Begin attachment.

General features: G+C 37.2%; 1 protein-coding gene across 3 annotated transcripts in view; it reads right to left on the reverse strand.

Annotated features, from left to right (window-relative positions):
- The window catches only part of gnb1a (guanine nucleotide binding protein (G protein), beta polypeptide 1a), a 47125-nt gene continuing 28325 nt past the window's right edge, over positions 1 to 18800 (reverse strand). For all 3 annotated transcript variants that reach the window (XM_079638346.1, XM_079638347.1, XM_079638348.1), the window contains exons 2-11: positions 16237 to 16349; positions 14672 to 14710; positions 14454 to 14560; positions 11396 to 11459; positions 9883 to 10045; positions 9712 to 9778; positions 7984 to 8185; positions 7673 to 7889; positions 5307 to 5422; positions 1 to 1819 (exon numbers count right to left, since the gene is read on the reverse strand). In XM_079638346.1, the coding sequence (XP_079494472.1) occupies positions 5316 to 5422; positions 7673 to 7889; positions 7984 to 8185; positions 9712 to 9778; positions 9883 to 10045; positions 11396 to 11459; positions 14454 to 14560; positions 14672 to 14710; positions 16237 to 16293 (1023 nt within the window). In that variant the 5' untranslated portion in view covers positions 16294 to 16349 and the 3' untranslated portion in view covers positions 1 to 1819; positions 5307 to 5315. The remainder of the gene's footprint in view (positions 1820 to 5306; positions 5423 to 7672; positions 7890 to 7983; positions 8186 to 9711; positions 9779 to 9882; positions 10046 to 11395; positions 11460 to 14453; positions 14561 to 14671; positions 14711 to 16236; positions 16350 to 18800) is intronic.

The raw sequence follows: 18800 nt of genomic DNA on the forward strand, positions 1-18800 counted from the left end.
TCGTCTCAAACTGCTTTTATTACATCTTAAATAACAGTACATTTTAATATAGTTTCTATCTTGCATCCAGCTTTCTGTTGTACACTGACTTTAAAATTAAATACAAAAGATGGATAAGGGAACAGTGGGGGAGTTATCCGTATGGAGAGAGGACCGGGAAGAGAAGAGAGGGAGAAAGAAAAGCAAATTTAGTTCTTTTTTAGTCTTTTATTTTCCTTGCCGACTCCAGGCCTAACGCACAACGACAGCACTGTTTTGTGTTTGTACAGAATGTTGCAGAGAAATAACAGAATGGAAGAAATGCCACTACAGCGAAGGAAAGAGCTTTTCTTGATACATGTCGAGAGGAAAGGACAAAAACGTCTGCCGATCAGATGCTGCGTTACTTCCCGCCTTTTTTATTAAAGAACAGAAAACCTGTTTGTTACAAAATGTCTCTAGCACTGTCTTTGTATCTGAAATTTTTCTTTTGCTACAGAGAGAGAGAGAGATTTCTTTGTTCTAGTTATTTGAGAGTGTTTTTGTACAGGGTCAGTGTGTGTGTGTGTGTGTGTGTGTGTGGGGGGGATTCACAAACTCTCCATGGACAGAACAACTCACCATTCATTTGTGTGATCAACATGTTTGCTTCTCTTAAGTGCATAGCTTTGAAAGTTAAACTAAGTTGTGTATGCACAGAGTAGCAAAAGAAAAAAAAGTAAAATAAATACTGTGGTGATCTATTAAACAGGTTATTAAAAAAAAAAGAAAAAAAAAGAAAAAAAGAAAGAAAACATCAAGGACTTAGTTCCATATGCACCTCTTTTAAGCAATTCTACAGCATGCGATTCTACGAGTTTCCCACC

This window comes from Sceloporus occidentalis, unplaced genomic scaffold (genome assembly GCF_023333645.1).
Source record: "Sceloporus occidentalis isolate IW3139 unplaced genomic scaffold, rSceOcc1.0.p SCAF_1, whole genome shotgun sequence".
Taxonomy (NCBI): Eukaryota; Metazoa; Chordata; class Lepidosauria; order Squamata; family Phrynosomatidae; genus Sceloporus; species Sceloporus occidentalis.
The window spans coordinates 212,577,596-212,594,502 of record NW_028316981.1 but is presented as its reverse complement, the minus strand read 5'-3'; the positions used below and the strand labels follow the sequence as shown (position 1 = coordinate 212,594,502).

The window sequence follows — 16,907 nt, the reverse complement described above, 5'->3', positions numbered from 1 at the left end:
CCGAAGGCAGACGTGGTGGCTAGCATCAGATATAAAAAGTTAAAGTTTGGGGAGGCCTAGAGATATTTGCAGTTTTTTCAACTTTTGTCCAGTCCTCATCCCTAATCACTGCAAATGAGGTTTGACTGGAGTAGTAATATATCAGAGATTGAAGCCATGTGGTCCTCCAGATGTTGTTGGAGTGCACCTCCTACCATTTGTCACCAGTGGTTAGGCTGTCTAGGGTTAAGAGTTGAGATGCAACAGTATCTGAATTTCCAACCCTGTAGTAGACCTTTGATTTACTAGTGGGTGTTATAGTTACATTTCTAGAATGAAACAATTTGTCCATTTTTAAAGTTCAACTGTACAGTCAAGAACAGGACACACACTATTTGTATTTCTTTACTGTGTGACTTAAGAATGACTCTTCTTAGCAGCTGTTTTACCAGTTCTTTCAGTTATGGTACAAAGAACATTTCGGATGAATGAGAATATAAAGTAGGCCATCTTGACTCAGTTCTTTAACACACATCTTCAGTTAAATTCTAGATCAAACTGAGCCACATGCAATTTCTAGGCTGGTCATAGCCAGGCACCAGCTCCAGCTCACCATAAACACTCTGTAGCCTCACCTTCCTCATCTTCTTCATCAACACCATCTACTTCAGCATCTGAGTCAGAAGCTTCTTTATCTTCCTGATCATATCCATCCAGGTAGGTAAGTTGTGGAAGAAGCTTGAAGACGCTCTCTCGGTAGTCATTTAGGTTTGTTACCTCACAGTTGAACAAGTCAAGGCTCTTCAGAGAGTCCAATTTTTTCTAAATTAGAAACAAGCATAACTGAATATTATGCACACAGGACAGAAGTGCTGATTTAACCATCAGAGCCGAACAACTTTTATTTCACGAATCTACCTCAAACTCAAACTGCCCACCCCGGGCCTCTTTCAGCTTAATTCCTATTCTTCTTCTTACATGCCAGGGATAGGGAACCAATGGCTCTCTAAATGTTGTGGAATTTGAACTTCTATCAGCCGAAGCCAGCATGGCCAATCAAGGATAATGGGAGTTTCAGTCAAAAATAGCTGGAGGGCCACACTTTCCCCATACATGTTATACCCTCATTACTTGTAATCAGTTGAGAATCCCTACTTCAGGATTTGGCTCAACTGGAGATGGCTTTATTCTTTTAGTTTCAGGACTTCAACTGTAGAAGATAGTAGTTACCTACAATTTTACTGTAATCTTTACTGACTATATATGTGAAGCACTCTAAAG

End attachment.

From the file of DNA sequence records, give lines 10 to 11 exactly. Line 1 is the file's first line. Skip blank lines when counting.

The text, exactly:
The window sequence follows — 16,907 nt, the reverse complement described above, 5'->3', positions numbered from 1 at the left end:
CCGAAGGCAGACGTGGTGGCTAGCATCAGATATAAAAAGTTAAAGTTTGGGGAGGCCTAGAGATATTTGCAGTTTTTTCAACTTTTGTCCAGTCCTCATCCCTAATCACTGCAAATGAGGTTTGACTGGAGTAGTAATATATCAGAGATTGAAGCCATGTGGTCCTCCAGATGTTGTTGGAGTGCACCTCCTACCATTTGTCACCAGTGGTTAGGCTGTCTAGGGTTAAGAGTTGAGATGCAACAGTATCTGAATTTCCAACCCTGTAGTAGACCTTTGATTTACTAGTGGGTGTTATAGTTACATTTCTAGAATGAAACAATTTGTCCATTTTTAAAGTTCAACTGTACAGTCAAGAACAGGACACACACTATTTGTATTTCTTTACTGTGTGACTTAAGAATGACTCTTCTTAGCAGCTGTTTTACCAGTTCTTTCAGTTATGGTACAAAGAACATTTCGGATGAATGAGAATATAAAGTAGGCCATCTTGACTCAGTTCTTTAACACACATCTTCAGTTAAATTCTAGATCAAACTGAGCCACATGCAATTTCTAGGCTGGTCATAGCCAGGCACCAGCTCCAGCTCACCATAAACACTCTGTAGCCTCACCTTCCTCATCTTCTTCATCAACACCATCTACTTCAGCATCTGAGTCAGAAGCTTCTTTATCTTCCTGATCATATCCATCCAGGTAGGTAAGTTGTGGAAGAAGCTTGAAGACGCTCTCTCGGTAGTCATTTAGGTTTGTTACCTCACAGTTGAACAAGTCAAGGCTCTTCAGAGAGTCCAATTTTTTCTAAATTAGAAACAAGCATAACTGAATATTATGCACACAGGACAGAAGTGCTGATTTAACCATCAGAGCCGAACAACTTTTATTTCACGAATCTACCTCAAACTCAAACTGCCCACCCCGGGCCTCTTTCAGCTTAATTCCTATTCTTCTTCTTACATGCCAGGGATAGGGAACCAATGGCTCTCTAAATGTTGTGGAATTTGAACTTCTATCAGCCGAAGCCAGCATGGCCAATCAAGGATAATGGGAGTTTCAGTCAAAAATAGCTGGAGGGCCACACTTTCCCCATACATGTTATACCCTCATTACTTGTAATCAGTTGAGAATCCCTACTTCAGGATTTGGCTCAACTGGAGATGGCTTTATTCTTTTAGTTTCAGGACTTCAACTGTAGAAGATAGTAGTTACCTACAATTTTACTGTAATCTTTACTGACTATATATGTGAAGCACTCTAAAG